Hey cHEwY gum gums!
I am a massive Coles Minis nut. I have collected the previous two collections and have them in their fancy little cases. So imagine my surprise when this year, instead of tiny Tim Tams and vaseline, we’re getting Little TreeHouse mini books.
This is a huge deal. No, I’m not talking about the truckloads of moolah that Andy and Terry got for this dream promotion haha. This is a win in the battle to have books in homes.
If you step outside the writing/reading community bubble, there are many households that don’t have any books around. If you want kids to be readers, having books in their bedrooms is a good start. They can be library books. They can be school books. But if a kid or parent is not motivated to go to the library to borrow them, then how will they exposed to literature?
Enter, these Little Treehouse books. If this craze catches on, then you’ll have kids talking about them. You’d have kids swapping them with others, looking to complete their collection. The line between toys and books blur here, but it’s for the greater good because there’s a great chance that they’ll read the book. The Treehouse books are an institution, a brand that engages with humour, funny pictures, what’s not to like?
I’ve got a few of these mini books, and the learning aspect is hidden like broccoli in a chocolate mud cake. There are some neat activities in the back of each book. Ever wondered what would happen if Andy and Terry wrote a Maths textbook? This is the next best thing.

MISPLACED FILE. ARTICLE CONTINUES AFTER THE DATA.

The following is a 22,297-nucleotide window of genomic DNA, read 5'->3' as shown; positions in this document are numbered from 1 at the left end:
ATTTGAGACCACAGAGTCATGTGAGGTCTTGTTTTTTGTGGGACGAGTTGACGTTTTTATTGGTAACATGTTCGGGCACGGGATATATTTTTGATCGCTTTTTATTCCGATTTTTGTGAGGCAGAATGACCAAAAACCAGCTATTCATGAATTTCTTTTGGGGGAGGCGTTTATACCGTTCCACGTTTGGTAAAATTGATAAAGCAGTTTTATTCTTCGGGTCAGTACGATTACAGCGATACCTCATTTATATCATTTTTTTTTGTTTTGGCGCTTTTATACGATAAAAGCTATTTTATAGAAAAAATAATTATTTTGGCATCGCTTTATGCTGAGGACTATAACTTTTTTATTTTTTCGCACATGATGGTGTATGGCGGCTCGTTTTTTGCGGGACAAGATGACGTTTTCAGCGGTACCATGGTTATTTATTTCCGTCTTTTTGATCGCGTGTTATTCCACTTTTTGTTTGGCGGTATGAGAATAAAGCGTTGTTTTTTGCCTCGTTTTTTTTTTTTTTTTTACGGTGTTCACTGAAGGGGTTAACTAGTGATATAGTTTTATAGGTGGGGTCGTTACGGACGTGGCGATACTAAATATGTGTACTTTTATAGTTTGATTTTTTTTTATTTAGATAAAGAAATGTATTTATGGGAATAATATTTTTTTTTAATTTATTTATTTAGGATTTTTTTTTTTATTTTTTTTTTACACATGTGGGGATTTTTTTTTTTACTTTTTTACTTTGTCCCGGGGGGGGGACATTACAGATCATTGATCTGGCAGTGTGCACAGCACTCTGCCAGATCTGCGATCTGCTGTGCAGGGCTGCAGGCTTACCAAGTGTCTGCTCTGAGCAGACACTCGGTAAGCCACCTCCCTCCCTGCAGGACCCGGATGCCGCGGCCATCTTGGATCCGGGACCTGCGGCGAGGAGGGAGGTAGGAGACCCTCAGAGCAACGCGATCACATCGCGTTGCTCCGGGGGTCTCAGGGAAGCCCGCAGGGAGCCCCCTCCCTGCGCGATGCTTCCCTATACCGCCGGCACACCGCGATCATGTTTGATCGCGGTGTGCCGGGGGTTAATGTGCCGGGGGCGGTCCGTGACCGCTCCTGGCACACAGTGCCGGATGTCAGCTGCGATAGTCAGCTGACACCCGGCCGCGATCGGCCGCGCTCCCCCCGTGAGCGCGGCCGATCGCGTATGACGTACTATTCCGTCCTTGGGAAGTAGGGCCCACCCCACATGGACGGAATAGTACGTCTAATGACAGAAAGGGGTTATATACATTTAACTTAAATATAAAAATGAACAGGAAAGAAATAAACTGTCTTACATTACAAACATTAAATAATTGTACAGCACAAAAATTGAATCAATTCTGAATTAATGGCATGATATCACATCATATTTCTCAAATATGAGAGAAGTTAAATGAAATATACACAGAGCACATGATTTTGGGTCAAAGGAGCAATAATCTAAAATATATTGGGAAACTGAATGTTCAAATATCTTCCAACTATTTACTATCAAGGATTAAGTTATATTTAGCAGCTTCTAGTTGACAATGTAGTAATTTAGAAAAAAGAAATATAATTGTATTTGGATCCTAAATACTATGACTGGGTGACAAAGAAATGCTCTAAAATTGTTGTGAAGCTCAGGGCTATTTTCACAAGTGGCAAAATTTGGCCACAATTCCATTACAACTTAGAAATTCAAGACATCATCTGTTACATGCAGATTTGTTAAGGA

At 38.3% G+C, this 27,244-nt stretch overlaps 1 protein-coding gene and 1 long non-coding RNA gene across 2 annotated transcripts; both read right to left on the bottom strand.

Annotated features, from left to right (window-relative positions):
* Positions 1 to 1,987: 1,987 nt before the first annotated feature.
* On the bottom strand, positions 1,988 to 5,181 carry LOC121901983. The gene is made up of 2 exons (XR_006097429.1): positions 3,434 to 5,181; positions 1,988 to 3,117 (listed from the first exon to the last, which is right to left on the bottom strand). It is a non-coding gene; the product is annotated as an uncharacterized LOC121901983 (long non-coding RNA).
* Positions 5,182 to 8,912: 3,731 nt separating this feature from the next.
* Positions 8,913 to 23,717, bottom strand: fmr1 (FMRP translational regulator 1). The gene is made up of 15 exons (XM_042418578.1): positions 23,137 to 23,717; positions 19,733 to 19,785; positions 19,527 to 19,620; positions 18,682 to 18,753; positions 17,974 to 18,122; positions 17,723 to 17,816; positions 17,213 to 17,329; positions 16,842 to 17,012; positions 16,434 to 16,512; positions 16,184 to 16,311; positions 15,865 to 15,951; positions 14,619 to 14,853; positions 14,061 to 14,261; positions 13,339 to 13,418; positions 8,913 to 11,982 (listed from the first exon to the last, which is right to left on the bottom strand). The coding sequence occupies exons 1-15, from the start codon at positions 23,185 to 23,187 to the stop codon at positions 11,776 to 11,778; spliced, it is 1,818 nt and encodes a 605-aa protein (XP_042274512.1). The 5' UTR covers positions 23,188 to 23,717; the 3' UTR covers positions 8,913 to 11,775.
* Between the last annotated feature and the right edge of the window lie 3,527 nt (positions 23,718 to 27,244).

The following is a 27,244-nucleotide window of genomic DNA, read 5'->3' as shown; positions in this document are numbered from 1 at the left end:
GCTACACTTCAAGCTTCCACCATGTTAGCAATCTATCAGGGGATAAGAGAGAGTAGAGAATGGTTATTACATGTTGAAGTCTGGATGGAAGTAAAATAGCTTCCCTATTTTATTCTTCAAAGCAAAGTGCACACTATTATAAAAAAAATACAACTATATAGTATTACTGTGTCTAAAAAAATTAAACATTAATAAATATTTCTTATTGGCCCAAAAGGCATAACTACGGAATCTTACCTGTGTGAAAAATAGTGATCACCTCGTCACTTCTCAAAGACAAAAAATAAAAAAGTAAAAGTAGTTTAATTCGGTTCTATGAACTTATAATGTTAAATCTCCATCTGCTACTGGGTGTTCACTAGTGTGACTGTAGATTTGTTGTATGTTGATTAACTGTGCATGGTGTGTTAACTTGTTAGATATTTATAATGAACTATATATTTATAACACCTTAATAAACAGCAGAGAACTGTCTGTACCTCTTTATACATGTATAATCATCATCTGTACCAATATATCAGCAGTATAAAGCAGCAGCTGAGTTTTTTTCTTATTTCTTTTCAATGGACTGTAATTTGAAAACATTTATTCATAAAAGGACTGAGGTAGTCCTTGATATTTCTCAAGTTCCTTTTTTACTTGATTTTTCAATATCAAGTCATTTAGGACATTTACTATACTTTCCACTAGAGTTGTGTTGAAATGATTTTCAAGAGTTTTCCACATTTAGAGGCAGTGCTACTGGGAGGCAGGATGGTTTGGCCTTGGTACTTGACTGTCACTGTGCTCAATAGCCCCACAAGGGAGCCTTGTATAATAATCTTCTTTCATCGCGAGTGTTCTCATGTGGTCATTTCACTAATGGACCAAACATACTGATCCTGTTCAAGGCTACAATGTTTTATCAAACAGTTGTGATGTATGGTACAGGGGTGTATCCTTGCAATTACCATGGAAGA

I wonder if these books will be as successful as the first two series which had famously branded products. A lot of the hype was driven by adults, who paid twenty bucks for that mini OAK or Vegemite on Ebay (not naming names here haha). Will this series be seen as a ‘kids-only’ series, similar to Woolies’ Lion King ooshies?
I guess we’ll never know for sure. The pandemic means that there won’t be any swap parties at Coles stores on Saturday mornings. Nor will there be a chance to swap books at playgrounds in for some students. Budgets are tighter than ever before. They may not be an urge to impulse buy some chocolate just to tip over the thirty bucks mark. I won’t be going crazy this time to collect the series but I will pass on any books to my friends’ kids.
But this is already a victory for bringing kids books in the public sphere. There are other perks, such as the book-making competitions, with each entry going towards a donated book to the Indigenous Literacy Foundation.
But if a kid who hates books ends up liking these Little Treehouse collectables and starts reading the actual Treehouse series, it could lead to a joy for reading. Now that’s the bigger picture here.